His last assignment? Training his replacement, a low-cost reporter just out of J-school who couldn't find the police station if it was right next door to the Times, which it is.
But Jack has other plans for his exit. He is going to go out with a bang - a final story that will win newspaper journalism's highest honor - a Pulitzer Prize. He focuses on Alonzo Winslow, a 16-year-old drug dealer in jail after confessing to a brutal murder. But as he delves into the story, Jack realizes that Winslow's so-called confession is bogus. The kid might actually be innocent.
©2009 Hieronymus, Inc.; (P)2009 Hachette Audio
Michael Connelly just seems to get better with each new book. I couldn't put it down. It's a very topical story about the demise of the newspaper industry, internet identity theft, plus the usual dose of heroes and villains. Wonderful narration combined with excellent audio production quality. You won't be disappointed.
Have downloaded most of the Michael Connelly audio books and love them. This is my favourite thus far - excellent narration. I was gripped until the end
Superb - another outing for Jack McEvoy, who perhaps makes a more well-rounded, less cliched 'detective' character than Harry Bosch (much as I love him) - less cynical, jaded and commitment-phobe; and I think the novel benefits from that. The plot is taut, tense, thrilling and utterly chilling, very hard to stop listening to - many important jobs were put on hold while I was engrossed in it! The villain, to whom we are introduced very early on, is authentically psychopathic, yet intriguing and the narration is very nicely judged - one of the few audiobooks I've listened to where I don't recall wincing at narrative gaffes even once. Without question, this is for me a five star audiobook. I'm only sorry I've finished listening to it. Buy it!
This is an easy listen, but think too hard and the plot crumbles away. It's just a shame that MC used established characters to write this pot boiler; would Agent Walling really be so dumb??Best not to think too hard then.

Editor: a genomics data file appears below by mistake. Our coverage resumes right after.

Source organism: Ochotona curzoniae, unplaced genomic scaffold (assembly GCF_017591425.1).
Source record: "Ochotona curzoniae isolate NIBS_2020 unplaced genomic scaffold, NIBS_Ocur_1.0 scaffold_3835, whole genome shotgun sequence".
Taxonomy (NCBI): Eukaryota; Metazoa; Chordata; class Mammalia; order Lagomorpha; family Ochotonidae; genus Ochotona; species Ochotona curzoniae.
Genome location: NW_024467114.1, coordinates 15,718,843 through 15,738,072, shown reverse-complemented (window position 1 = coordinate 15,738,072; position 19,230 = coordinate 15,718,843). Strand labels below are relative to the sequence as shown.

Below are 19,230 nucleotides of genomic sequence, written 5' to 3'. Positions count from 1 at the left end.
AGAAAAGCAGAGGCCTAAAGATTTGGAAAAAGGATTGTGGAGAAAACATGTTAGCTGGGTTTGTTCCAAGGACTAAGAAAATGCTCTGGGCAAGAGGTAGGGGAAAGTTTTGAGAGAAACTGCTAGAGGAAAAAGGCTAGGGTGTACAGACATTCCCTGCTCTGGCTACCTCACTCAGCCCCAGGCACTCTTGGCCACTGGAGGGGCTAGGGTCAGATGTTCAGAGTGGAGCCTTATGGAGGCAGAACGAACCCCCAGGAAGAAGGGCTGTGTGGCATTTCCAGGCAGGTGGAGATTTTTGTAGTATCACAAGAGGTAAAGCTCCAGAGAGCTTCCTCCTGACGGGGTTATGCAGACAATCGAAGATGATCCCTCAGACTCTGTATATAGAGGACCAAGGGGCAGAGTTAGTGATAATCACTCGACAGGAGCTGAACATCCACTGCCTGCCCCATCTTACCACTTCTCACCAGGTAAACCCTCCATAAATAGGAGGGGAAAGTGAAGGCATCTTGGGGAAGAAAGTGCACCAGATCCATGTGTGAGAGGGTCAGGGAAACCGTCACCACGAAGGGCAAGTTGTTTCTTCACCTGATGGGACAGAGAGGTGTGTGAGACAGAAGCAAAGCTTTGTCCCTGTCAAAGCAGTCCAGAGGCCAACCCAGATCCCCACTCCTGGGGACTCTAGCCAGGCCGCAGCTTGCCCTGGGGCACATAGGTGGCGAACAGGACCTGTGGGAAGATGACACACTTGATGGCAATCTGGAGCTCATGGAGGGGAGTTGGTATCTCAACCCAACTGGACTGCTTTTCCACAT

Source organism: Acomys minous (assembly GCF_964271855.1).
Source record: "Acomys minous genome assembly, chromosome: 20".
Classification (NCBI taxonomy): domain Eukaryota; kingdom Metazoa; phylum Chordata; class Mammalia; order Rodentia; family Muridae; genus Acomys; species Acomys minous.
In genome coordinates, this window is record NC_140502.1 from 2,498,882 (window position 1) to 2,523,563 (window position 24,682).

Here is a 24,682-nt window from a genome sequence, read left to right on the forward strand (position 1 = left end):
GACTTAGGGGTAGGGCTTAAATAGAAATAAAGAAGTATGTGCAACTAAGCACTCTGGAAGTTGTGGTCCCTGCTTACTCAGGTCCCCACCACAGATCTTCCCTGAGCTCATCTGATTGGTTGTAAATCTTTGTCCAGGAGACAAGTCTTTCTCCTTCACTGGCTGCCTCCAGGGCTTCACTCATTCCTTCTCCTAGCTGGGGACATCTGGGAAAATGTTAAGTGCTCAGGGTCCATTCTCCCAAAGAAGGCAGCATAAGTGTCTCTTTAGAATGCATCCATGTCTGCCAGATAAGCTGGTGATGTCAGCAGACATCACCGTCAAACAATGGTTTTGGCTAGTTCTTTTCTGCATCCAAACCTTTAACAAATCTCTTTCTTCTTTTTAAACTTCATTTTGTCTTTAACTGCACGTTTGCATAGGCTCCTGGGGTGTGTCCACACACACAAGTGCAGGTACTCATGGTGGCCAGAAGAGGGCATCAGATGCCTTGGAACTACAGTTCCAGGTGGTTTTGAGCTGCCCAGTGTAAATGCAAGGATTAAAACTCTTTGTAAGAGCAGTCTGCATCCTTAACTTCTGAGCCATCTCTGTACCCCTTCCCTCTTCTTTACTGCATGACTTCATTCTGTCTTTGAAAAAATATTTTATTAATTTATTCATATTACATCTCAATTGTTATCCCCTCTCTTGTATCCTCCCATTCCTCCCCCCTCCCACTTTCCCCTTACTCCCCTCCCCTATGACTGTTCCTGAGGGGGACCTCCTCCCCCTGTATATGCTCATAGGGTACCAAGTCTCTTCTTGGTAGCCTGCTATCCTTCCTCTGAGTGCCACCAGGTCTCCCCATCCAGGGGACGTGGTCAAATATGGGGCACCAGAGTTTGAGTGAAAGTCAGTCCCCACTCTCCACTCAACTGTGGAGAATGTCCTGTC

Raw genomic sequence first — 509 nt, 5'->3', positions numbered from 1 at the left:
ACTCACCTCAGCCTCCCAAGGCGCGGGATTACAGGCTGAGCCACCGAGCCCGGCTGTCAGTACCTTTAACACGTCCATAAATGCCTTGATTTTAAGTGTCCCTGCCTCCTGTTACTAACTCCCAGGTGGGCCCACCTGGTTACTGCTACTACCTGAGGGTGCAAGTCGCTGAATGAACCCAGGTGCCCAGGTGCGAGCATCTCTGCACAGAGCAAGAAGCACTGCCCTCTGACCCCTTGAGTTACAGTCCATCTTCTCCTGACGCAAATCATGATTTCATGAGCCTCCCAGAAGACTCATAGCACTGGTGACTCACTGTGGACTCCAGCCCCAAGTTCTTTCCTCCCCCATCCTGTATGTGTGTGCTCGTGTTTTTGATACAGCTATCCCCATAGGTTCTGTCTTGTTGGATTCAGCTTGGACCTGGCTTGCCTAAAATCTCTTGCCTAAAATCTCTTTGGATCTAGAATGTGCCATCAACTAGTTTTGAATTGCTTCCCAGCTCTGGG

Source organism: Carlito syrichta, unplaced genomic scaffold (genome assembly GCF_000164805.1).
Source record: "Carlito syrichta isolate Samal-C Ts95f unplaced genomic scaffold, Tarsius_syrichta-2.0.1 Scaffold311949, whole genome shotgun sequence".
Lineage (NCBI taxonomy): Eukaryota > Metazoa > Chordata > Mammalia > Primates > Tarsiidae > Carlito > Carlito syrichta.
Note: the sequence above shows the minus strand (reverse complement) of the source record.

Lie back and enjoy.
Not only is the book well written, fast paced, credible, and beautifully read, it should be compulsory reading for all the teenagers (and adults) who put too much detail about themselves on the web. I found myself wiping things off my computer as I listened...
Best read in sequence after the Poet, this is a clever progression (though set years later) from the first book.
A well told, well read story, and one that grips throughout.
As usual this is a brilliant written book by the author. I find I can't stop listening to it. It keeps you in suspense right to the end.
I used to read hardcopy books but found audible are much easier. One can listen to them while walking to work or do the housework etc.
I had so looked forward to Connelley's latest novel, and to read that the The Scarecrow was compared with his master work, The Poet, made it a read not to miss. But it does not compare, it just never takes off. It is a decent enough story but it lacks tension and passion and just plods on to the end. The only passion, if you could call it that, was McEvoy's annoyance at the demise of the newspaper industry and his career. Such a disappointment.
Michael Connelly at his best. This is highly recommended book. Any listener will not be dissapointed.
"Fantastic! Could not stop listening!"
The 2nd instalment of the Jack McEvoy series was just great. I could not stop listening and finished the book in just a day. Highly recommend to anyone looking for a good read.
"If you liked The Poet, you'll like this!"
I very much enjoyed Connelly's books about the Poet and looked forward to another McEvoy novel. This book does not dissappoint! The shifting perspective between the killer and those who chase him, and of course the plot as a whole make it well worth listening. Peter Giles does a great job narrating.
"What a letdown !"
As numerous and previous readers of the Poet’s first novel, I naively thought that this sequel would somehow live up to my expectation. I was totally mistaken in my judgment. The first part of the book painlessly moves forward and is soon entirely submerged by the insipidness of the last part. Don’t look for any of the ingredients that enchanted you on the first installment, there is none.
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